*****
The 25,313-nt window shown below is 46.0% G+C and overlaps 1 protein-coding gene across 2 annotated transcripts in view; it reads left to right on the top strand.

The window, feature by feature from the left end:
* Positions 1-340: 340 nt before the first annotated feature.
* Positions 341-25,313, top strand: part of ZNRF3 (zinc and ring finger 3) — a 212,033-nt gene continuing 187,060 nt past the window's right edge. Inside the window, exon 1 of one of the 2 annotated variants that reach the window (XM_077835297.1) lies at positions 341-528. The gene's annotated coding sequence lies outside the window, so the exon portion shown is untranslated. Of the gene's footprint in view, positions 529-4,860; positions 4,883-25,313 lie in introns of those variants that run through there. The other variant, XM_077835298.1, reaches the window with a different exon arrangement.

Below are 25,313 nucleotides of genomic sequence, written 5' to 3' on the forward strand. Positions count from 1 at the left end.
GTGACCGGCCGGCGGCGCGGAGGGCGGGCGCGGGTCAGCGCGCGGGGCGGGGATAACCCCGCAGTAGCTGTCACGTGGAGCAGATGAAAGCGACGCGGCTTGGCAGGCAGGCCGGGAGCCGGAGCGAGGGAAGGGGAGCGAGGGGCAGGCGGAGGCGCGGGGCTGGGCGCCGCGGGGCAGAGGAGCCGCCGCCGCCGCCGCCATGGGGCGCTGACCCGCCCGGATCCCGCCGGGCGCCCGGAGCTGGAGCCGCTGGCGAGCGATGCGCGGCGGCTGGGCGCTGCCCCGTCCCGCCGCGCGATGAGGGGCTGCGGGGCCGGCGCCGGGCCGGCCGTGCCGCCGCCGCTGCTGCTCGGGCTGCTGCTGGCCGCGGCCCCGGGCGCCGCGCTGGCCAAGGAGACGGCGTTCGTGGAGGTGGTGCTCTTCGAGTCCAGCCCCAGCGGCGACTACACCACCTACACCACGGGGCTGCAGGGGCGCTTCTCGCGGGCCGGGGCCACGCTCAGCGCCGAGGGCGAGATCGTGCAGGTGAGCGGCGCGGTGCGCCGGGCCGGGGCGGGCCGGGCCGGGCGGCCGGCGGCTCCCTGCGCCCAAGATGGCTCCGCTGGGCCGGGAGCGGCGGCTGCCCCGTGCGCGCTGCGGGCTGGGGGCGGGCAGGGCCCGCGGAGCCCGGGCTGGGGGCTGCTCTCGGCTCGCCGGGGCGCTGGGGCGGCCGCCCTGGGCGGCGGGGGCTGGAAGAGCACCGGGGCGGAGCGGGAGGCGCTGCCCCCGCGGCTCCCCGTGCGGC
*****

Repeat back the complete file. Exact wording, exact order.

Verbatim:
The 25,313-nt window shown below is 46.0% G+C and overlaps 1 protein-coding gene across 2 annotated transcripts in view; it reads left to right on the top strand.

The window, feature by feature from the left end:
* Positions 1-340: 340 nt before the first annotated feature.
* Positions 341-25,313, top strand: part of ZNRF3 (zinc and ring finger 3) — a 212,033-nt gene continuing 187,060 nt past the window's right edge. Inside the window, exon 1 of one of the 2 annotated variants that reach the window (XM_077835297.1) lies at positions 341-528. The gene's annotated coding sequence lies outside the window, so the exon portion shown is untranslated. Of the gene's footprint in view, positions 529-4,860; positions 4,883-25,313 lie in introns of those variants that run through there. The other variant, XM_077835298.1, reaches the window with a different exon arrangement.

Below are 25,313 nucleotides of genomic sequence, written 5' to 3' on the forward strand. Positions count from 1 at the left end.
GTGACCGGCCGGCGGCGCGGAGGGCGGGCGCGGGTCAGCGCGCGGGGCGGGGATAACCCCGCAGTAGCTGTCACGTGGAGCAGATGAAAGCGACGCGGCTTGGCAGGCAGGCCGGGAGCCGGAGCGAGGGAAGGGGAGCGAGGGGCAGGCGGAGGCGCGGGGCTGGGCGCCGCGGGGCAGAGGAGCCGCCGCCGCCGCCGCCATGGGGCGCTGACCCGCCCGGATCCCGCCGGGCGCCCGGAGCTGGAGCCGCTGGCGAGCGATGCGCGGCGGCTGGGCGCTGCCCCGTCCCGCCGCGCGATGAGGGGCTGCGGGGCCGGCGCCGGGCCGGCCGTGCCGCCGCCGCTGCTGCTCGGGCTGCTGCTGGCCGCGGCCCCGGGCGCCGCGCTGGCCAAGGAGACGGCGTTCGTGGAGGTGGTGCTCTTCGAGTCCAGCCCCAGCGGCGACTACACCACCTACACCACGGGGCTGCAGGGGCGCTTCTCGCGGGCCGGGGCCACGCTCAGCGCCGAGGGCGAGATCGTGCAGGTGAGCGGCGCGGTGCGCCGGGCCGGGGCGGGCCGGGCCGGGCGGCCGGCGGCTCCCTGCGCCCAAGATGGCTCCGCTGGGCCGGGAGCGGCGGCTGCCCCGTGCGCGCTGCGGGCTGGGGGCGGGCAGGGCCCGCGGAGCCCGGGCTGGGGGCTGCTCTCGGCTCGCCGGGGCGCTGGGGCGGCCGCCCTGGGCGGCGGGGGCTGGAAGAGCACCGGGGCGGAGCGGGAGGCGCTGCCCCCGCGGCTCCCCGTGCGGC